• 3. Chemical optimization. Focused structure activity relationship (SAR) studies for 4 chemical series from the ESC cardiogenesis differentiation screen were done. SAR for 2 additional chemical classes was done but those agents proved less potent. In addition to SAR, considerable information was obtained leading to improved solubility and membrane permeability of compounds in development, which became a focus of the chemical optimizations.
  • In summary, the work has already led to one or more promising drug-like compounds ready for efficacy testing in animal models and thus, efforts have greatly accelerated the timeline of getting compounds to human patients.
  • The original goals of the proposal were to apply medicinal chemistry to generate more potent and drug-like analogs of small molecules that stimulate differentiation of cardiomyocytes from embryonic stem cells (ESCs) and potentially other progenitor cell types found in adult human heart. During the grant period, we over-achieved each Aim and provided large numbers of drug-like small molecules for cardiomyocyte differentiation studies. In addition, other related information was gained that has considerably expanded our understanding related to developing regenerative medicines.
  • 1. Synthetic Chemistry: From an initial screen of thousands of compounds, six ‘hits’ were identified. Almost 1400 compounds were synthesized as analogs of these “hits” with the goal of generating more effective novel compounds as possible therapeutics for heart disease.
  • 2. Assay development and screening: Novel synthetic chemical analogs were studied in cell-based assays to evaluate potency of stimulating cardiac cell development relative to the starting ‘hit’ compounds. The biological data contributed to structure activity relationship (SAR) studies, and provided valuable information about parts of the molecules important for cardiomyocyte stem cell differentiation and for other important pharmaceutical properties. The iterative feedback from the biological testing helped to guide the next generation design of new and ever more effective compounds.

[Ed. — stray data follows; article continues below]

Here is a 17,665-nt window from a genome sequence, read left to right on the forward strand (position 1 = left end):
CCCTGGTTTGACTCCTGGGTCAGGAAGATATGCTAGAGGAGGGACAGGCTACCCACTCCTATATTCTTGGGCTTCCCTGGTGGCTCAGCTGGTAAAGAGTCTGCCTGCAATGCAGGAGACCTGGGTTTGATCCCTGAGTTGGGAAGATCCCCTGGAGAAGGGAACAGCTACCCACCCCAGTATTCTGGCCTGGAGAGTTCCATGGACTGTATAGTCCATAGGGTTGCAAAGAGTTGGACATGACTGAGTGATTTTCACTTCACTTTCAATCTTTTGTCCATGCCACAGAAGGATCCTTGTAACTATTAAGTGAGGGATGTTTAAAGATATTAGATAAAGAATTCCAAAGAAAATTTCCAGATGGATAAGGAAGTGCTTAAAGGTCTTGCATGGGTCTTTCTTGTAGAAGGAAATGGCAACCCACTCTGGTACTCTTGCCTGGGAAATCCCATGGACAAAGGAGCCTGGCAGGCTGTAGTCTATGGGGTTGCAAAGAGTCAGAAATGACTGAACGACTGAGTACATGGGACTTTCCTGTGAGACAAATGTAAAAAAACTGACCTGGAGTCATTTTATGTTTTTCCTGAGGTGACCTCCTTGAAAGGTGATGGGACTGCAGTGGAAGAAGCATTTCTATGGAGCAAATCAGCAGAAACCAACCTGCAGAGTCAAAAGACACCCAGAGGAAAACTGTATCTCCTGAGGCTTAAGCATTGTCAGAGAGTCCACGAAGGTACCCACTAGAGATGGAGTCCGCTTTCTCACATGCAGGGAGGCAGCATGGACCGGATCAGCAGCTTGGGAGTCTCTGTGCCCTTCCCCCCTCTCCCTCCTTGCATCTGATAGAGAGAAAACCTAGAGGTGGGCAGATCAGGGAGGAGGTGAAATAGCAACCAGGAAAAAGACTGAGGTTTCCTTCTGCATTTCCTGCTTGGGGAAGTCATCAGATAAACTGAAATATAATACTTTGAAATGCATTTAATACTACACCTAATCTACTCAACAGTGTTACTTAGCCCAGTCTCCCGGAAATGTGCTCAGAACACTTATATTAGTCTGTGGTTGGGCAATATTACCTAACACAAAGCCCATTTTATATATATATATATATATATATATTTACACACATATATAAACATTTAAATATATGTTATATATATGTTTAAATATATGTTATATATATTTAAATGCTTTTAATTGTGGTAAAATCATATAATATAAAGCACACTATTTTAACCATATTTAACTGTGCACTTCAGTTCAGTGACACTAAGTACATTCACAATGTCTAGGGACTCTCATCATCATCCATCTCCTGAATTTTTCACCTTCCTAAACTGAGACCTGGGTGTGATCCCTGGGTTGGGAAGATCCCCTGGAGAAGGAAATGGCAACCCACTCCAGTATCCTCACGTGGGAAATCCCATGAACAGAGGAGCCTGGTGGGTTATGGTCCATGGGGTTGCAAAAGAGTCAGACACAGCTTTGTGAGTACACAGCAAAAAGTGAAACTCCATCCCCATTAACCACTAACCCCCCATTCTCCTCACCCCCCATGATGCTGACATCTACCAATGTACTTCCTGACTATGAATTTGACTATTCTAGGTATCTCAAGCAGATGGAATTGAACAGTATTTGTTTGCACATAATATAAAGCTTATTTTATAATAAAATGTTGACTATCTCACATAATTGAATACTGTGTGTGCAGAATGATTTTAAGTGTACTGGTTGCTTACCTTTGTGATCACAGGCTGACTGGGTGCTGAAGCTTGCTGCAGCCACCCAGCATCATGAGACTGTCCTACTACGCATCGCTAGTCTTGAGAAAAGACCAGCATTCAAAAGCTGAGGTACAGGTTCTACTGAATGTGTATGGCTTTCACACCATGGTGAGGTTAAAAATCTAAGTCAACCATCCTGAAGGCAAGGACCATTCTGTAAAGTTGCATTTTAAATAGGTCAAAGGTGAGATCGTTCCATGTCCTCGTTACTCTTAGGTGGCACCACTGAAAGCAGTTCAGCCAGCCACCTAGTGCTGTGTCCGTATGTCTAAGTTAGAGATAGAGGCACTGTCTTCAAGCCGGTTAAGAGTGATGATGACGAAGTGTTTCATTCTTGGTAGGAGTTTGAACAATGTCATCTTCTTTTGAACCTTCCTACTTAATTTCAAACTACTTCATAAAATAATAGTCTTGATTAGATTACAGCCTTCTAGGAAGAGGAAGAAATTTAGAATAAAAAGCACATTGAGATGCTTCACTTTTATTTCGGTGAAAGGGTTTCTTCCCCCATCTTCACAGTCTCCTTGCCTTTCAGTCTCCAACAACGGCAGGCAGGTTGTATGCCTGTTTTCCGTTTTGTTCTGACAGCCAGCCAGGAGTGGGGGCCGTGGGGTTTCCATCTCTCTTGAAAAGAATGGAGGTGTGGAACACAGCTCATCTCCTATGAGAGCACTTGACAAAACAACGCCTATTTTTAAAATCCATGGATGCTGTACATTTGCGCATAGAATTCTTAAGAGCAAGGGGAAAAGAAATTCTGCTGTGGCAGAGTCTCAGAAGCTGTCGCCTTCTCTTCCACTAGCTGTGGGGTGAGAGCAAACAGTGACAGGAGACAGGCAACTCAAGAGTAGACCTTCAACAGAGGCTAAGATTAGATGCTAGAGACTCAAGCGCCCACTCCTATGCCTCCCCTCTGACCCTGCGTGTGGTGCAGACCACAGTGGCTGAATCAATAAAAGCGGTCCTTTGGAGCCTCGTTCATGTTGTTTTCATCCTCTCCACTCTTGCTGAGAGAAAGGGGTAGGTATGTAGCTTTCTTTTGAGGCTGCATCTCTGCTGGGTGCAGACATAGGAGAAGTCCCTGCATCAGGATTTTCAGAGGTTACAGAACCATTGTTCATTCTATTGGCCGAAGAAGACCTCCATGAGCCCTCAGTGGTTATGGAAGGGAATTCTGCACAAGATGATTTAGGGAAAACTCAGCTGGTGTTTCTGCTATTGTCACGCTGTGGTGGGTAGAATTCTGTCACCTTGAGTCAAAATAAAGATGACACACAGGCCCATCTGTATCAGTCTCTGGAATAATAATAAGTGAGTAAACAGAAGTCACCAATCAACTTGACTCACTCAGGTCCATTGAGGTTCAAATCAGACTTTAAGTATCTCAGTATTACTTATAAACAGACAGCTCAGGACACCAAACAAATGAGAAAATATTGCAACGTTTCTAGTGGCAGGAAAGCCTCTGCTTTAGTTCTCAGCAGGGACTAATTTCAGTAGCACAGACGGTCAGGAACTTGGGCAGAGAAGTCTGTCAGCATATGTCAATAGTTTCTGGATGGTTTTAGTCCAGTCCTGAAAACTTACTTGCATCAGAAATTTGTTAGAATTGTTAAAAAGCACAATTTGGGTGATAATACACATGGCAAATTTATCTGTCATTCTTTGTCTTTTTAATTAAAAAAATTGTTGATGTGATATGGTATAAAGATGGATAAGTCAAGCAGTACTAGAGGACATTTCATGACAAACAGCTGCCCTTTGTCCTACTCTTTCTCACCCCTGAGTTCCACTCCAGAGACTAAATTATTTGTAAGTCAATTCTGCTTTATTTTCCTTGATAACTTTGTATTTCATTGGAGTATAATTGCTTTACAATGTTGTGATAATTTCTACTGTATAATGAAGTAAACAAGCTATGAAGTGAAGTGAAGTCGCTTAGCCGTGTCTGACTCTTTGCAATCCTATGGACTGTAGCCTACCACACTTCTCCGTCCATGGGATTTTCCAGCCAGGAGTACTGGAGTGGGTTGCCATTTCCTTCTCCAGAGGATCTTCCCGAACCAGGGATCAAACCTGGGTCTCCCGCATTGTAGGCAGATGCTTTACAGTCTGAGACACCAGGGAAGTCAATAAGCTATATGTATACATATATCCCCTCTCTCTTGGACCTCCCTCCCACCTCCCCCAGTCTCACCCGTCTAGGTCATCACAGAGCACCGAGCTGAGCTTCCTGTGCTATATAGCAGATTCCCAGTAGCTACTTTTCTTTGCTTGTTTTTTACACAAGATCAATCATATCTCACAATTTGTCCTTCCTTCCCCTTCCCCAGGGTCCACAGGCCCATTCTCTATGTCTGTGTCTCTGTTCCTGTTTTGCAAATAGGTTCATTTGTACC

• 3. Chemical optimization. Focused structure activity relationship (SAR) studies for 4 chemical series from the ESC cardiogenesis differentiation screen were done. SAR for 2 additional chemical classes was done but those agents proved less potent. In addition to SAR, considerable information was obtained leading to improved solubility and membrane permeability of compounds in development, which became a focus of the chemical optimizations. The most potent compounds increased stem cell differentiation to cardiomyocytes 5-10 fold. The compounds were non-toxic, reasonably tractable to make, stable and were water-soluble and hence relatively easy to handle.
  • 4. A number of biological signaling pathways were identified as affiliated with cardiomyocyte differentiation. One such pathway also is involved in anti-cancer activities. Thus, our efforts in identifying cardiomyocyte differentiation agents led us to study novel biology associated with cancer. One “hit” of this signaling pathway was chosen to do synthetic chemistry and “hit” to lead refinement. Approximately 100 compounds were synthesized and tested for inhibition of this signaling pathway.
  • In summary, the work has already led to a number of promising drug-like compounds ready for efficacy testing in animal models and thus, efforts have greatly accelerated the timeline of getting compounds to human patients. A total of 1500 compounds were synthesized to optimize the potency and properties of cardiomyocyte differentiation agents. The most potent stimulated production of human cardiomyocytes 5-10-fold compared to vehicle-stimulated cells.
Funding Type: 
Disease Team Research I
Grant Number: 
DR1-01461
Investigator: 
Type: 
PI
ICOC Funds Committed: 
$5 560 232
Disease Focus: 
Heart Disease
Stem Cell Use: